Rare Tiffany Lamps Could Fetch $4.6 Million at Sotheby’s

The highlight of Sotheby’s upcoming sale “Tiffany: Dreaming in Glass” in New York on December 17 is a group of seven lamps comprising one of the most important collections to come to auction in more than 10 years. They were assembled over a period of three decades by well-known Tiffany collector Sandra van den Broek before being acquired by the present owner, who consigned them to Sotheby’s. The present owner is not identified in the catalogue.

The seven lamps are expected to bring in $3.1–4.6 million for the auctioneer.

Among the top lots of the group are two successively numbered “Wisteria” table lamps, circa 1901–05, offered as separate lots, each with an estimate of $700,000–$1 million. The Wisteria lamp was designed in 1901 and offered for sale during Christmas of the same year. The complex pattern of the shade is made of nearly 2,000 pieces of glass individually selected and cut, according to Sotheby’s.

Together the Wisterias “represent the closest iteration of a pair to ever emerge at auction.” Former owner van den Broek, who acquired them 15 years apart, was surprised when she discovered they were successively numbered, and said she realized they had been cut from the same sheets of glass once she placed them side by side.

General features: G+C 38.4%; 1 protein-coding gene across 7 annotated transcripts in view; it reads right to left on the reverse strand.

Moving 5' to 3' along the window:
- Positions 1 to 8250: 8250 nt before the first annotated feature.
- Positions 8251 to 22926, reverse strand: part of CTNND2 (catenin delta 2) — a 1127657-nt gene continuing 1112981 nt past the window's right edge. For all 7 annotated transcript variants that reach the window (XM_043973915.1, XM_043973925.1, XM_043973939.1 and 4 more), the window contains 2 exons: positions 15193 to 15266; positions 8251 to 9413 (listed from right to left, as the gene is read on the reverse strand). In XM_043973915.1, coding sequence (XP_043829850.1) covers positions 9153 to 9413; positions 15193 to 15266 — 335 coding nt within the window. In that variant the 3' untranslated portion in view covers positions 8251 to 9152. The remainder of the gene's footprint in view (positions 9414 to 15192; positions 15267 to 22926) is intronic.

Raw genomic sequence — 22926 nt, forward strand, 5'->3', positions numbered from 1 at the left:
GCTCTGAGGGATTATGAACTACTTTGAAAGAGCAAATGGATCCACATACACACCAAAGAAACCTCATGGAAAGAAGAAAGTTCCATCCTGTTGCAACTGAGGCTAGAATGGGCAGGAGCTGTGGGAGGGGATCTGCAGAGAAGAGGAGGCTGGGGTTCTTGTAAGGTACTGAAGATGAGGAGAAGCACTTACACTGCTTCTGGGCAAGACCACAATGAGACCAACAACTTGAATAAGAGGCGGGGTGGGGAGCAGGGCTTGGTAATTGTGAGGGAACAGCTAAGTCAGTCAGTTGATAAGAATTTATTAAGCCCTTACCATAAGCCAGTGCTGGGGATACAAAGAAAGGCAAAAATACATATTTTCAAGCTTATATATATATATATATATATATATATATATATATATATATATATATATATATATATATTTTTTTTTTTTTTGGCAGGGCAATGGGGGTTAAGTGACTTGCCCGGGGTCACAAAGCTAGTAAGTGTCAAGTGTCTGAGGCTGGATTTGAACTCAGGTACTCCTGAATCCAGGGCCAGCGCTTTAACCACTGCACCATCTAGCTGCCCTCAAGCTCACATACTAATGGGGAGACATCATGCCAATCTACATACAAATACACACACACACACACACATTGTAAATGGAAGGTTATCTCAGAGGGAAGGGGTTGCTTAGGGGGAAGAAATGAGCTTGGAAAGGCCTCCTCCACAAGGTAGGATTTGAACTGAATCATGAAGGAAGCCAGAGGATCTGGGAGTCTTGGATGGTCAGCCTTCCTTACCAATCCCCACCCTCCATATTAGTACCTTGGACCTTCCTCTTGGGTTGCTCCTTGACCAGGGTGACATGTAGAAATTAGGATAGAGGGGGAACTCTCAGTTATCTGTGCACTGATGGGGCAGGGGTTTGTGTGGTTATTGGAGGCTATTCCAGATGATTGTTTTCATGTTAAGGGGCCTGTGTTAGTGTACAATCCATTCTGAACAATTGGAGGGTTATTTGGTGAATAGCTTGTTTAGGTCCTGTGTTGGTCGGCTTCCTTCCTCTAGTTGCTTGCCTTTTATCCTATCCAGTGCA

Tiffany Studios “Dragonfly” table lamp (ca. 1910) is estimated at $600,000–900,000. Photo: Courtesy Sotheby’s.

Also on offer is a “Dragonfly” table lamp, circa 1910, which sports cabochon jewels and has turtleback tiles and mosaic glass (estimate: $600,000–900,000) and a “Grape” chandelier, circa 1905, with an estimate of $300,000–500,000.

The entire 41-lot sale is estimated to bring $4.6–6.8 million.

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